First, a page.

My career had come full circle. I was back in Halifax Nova Scotia where I had lived for sixteen years. I already knew the role of the Sea King helicopter, what it was like to sail on board a Navy ship and even what the food and bunking was like. Better as an officer but still no better than a barn yard animal. And I mean that. The legal housing and space guidelines for livestock are larger than what we get per person on-board a ship.
I began the final phase of training at 406 Squadron CFB Shearwater. This six-month course would get me ready to deploy as a Sea King co-pilot. The smells of the JP5 jet fuel, the whine of the turbines, even the shade of aircraft grey was all home to me. I would come to class every day from my own house. I’d lived out of barracks for year. I finally would go home at the end of a flight to a home. My home. It’s a simple thing to think about but I hadn’t had my own home… ever. And now I did.
It was at this time that my life long sweetheart Mireille was also moving out on her own. We had been close friends for nearly ten years now but she had a boyfriend and eventually a daughter Clara as well. Clara was only six and she’d know me her whole life as “Uncle Steve”. I used to buy her toy planes and helicopters for Christmas when she was a baby. She still has them today. Mireille and I began dating officially and it was like we’d already been together for a decade. Both her and Clara moved into my house and I never felt so happy in all my life.
2011 – Deployed, Married, Meet the Family, Deployed Again
I graduated from 406 Squadron as a brand new co-pilot on November 29th 2011 and deployed two days later on-board HMCS Charlottetown for a three-week long sail. Listen, if you thought hovering and landing on the rock steady earth was a feat, try hovering a 20,500 lbs helicopter over the back of a tiny ship pitching in the North Atlantic… at night… wearing night vision goggles… during a snow storm.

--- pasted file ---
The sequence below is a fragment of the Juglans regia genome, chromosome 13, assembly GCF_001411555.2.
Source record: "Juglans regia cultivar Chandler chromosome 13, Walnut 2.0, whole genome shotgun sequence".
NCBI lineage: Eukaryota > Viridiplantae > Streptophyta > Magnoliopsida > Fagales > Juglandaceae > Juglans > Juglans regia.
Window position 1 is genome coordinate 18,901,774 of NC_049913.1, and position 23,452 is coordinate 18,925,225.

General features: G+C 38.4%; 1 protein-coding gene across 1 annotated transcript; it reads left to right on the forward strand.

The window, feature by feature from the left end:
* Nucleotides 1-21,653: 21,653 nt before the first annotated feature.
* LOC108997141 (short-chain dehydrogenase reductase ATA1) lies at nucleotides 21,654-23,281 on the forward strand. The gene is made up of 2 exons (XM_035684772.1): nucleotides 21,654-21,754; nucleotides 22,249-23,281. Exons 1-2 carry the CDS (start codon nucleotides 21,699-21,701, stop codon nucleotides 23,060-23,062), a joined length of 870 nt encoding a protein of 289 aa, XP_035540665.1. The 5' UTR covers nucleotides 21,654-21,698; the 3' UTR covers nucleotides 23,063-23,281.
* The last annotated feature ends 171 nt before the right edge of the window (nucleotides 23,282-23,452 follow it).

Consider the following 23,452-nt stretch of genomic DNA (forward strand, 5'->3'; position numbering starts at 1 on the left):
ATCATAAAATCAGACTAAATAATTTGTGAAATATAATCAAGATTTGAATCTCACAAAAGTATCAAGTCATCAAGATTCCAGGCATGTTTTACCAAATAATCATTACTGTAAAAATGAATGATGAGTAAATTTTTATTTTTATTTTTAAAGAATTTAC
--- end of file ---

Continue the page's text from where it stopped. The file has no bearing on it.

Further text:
I came home after three weeks of what felt like drinking from a fire hose and learned that we would be deploying again on January 8. Just a few short weeks away and this time for nine months. The benefits of being a married couple during a long deployment like that, and the support for Mireille, would be incredibly beneficial. So, we decided to get married over the Christmas holidays. Besides, being her husband would be an incredibly unique way to meet her entire family… for the very first time. Yeah, that happened.
So on December 21st 2011 I married the love of my life and in the process gained a daughter. She is every much my own daughter as I was a son to my Dad. I survived meeting her family in Quebec, barely. And within just a few days afterwards I was gone. Leaving my wife and daughter were indescribably tough. I held them both so tightly outside the doors of the hangar where my helicopter was being prepped for the deployment. I had such a hard time trying to tell an eight-year-old little girl that I had to leave her so soon after we had just became a family.
2011 – Something Isn’t Right
During my deployment on OP Metric and OP Artemis I was excelling at becoming a Sea King pilot. I passed every exam, completes all the upgrade requirements and qualified as a Landing Signals Officer. We flew some incredible missions. One of the most memorable was hovering the helicopter alongside a dhow (med size boat) while holding them in place with our machine gun at the ready. We caught them handing off suspicious packages to a skiff (small fast boat) which we later chased down and discovered had 600 lbs of hashish on board. All in all, we helped capture over $50 million dollars in narcotics during that deployment.
I ate great and kept fit. It was hot in the helicopter and I was flying 4+ hour missions every day and often twice a day. My flight suits got more loose. Thankfully I had a Velcro belt that could keep up. By month six I had lost nearly 25 lbs. By month sever another 20 lbs. My wife would get a glimpse of me on our iPhone every once in a while when I was in a foreign port and able to find Wi-Fi. She didn’t like what she was seeing. Neither was I.
By the time I came home in early September I had lost a total of 56 lbs. Something wasn’t right.
2012 – Diagnosed by a Dentist